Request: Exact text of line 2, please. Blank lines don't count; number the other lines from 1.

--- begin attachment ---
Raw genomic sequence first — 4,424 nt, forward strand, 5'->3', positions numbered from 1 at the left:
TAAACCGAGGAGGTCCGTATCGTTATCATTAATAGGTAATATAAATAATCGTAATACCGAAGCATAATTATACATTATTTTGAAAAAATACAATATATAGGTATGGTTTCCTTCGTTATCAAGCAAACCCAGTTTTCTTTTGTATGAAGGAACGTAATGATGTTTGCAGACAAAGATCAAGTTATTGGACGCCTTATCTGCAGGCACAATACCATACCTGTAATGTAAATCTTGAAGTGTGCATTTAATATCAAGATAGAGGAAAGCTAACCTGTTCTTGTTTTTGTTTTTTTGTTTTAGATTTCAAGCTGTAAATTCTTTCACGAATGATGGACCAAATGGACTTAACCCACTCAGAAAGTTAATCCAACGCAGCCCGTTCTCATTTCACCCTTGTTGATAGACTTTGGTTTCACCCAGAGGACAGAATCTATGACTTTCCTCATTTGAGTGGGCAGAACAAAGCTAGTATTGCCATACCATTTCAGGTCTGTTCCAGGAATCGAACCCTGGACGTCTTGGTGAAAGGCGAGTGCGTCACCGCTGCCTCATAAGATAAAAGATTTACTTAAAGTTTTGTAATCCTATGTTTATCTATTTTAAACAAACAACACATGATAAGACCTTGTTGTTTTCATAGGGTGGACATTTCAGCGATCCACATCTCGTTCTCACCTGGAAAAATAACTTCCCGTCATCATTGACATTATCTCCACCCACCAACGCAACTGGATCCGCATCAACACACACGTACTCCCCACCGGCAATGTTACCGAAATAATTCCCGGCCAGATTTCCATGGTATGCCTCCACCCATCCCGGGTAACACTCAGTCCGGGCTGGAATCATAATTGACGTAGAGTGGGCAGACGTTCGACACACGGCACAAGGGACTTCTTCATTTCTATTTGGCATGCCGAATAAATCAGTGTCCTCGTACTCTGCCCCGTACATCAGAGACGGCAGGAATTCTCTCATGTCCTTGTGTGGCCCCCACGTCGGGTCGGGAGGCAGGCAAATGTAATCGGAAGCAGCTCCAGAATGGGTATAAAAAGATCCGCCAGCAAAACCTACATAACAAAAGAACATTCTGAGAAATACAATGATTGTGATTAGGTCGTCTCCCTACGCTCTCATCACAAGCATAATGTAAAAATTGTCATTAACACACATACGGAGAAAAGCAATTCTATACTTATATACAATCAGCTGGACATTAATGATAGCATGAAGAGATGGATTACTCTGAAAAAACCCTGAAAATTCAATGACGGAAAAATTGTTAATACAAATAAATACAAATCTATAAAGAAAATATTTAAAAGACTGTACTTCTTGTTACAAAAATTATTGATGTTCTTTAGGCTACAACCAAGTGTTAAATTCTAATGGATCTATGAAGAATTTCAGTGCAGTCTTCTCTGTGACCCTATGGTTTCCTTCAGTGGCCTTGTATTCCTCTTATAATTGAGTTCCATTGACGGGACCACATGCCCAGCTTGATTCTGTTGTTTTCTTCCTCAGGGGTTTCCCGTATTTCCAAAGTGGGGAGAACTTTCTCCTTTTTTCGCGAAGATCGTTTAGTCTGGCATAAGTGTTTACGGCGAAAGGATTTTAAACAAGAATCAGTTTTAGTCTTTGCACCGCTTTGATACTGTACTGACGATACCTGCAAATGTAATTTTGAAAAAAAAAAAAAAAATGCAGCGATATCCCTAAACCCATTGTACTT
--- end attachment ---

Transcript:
TAAACCGAGGAGGTCCGTATCGTTATCATTAATAGGTAATATAAATAATCGTAATACCGAAGCATAATTATACATTATTTTGAAAAAATACAATATATAGGTATGGTTTCCTTCGTTATCAAGCAAACCCAGTTTTCTTTTGTATGAAGGAACGTAATGATGTTTGCAGACAAAGATCAAGTTATTGGACGCCTTATCTGCAGGCACAATACCATACCTGTAATGTAAATCTTGAAGTGTGCATTTAATATCAAGATAGAGGAAAGCTAACCTGTTCTTGTTTTTGTTTTTTTGTTTTAGATTTCAAGCTGTAAATTCTTTCACGAATGATGGACCAAATGGACTTAACCCACTCAGAAAGTTAATCCAACGCAGCCCGTTCTCATTTCACCCTTGTTGATAGACTTTGGTTTCACCCAGAGGACAGAATCTATGACTTTCCTCATTTGAGTGGGCAGAACAAAGCTAGTATTGCCATACCATTTCAGGTCTGTTCCAGGAATCGAACCCTGGACGTCTTGGTGAAAGGCGAGTGCGTCACCGCTGCCTCATAAGATAAAAGATTTACTTAAAGTTTTGTAATCCTATGTTTATCTATTTTAAACAAACAACACATGATAAGACCTTGTTGTTTTCATAGGGTGGACATTTCAGCGATCCACATCTCGTTCTCACCTGGAAAAATAACTTCCCGTCATCATTGACATTATCTCCACCCACCAACGCAACTGGATCCGCATCAACACACACGTACTCCCCACCGGCAATGTTACCGAAATAATTCCCGGCCAGATTTCCATGGTATGCCTCCACCCATCCCGGGTAACACTCAGTCCGGGCTGGAATCATAATTGACGTAGAGTGGGCAGACGTTCGACACACGGCACAAGGGACTTCTTCATTTCTATTTGGCATGCCGAATAAATCAGTGTCCTCGTACTCTGCCCCGTACATCAGAGACGGCAGGAATTCTCTCATGTCCTTGTGTGGCCCCCACGTCGGGTCGGGAGGCAGGCAAATGTAATCGGAAGCAGCTCCAGAATGGGTATAAAAAGATCCGCCAGCAAAACCTACATAACAAAAGAACATTCTGAGAAATACAATGATTGTGATTAGGTCGTCTCCCTACGCTCTCATCACAAGCATAATGTAAAAATTGTCATTAACACACATACGGAGAAAAGCAATTCTATACTTATATACAATCAGCTGGACATTAATGATAGCATGAAGAGATGGATTACTCTGAAAAAACCCTGAAAATTCAATGACGGAAAAATTGTTAATACAAATAAATACAAATCTATAAAGAAAATATTTAAAAGACTGTACTTCTTGTTACAAAAATTATTGATGTTCTTTAGGCTACAACCAAGTGTTAAATTCTAATGGATCTATGAAGAATTTCAGTGCAGTCTTCTCTGTGACCCTATGGTTTCCTTCAGTGGCCTTGTATTCCTCTTATAATTGAGTTCCATTGACGGGACCACATGCCCAGCTTGATTCTGTTGTTTTCTTCCTCAGGGGTTTCCCGTATTTCCAAAGTGGGGAGAACTTTCTCCTTTTTTCGCGAAGATCGTTTAGTCTGGCATAAGTGTTTACGGCGAAAGGATTTTAAACAAGAATCAGTTTTAGTCTTTGCACCGCTTTGATACTGTACTGACGATACCTGCAAATGTAATTTTGAAAAAAAAAAAAAAAATGCAGCGATATCCCTAAACCCATTGTACTT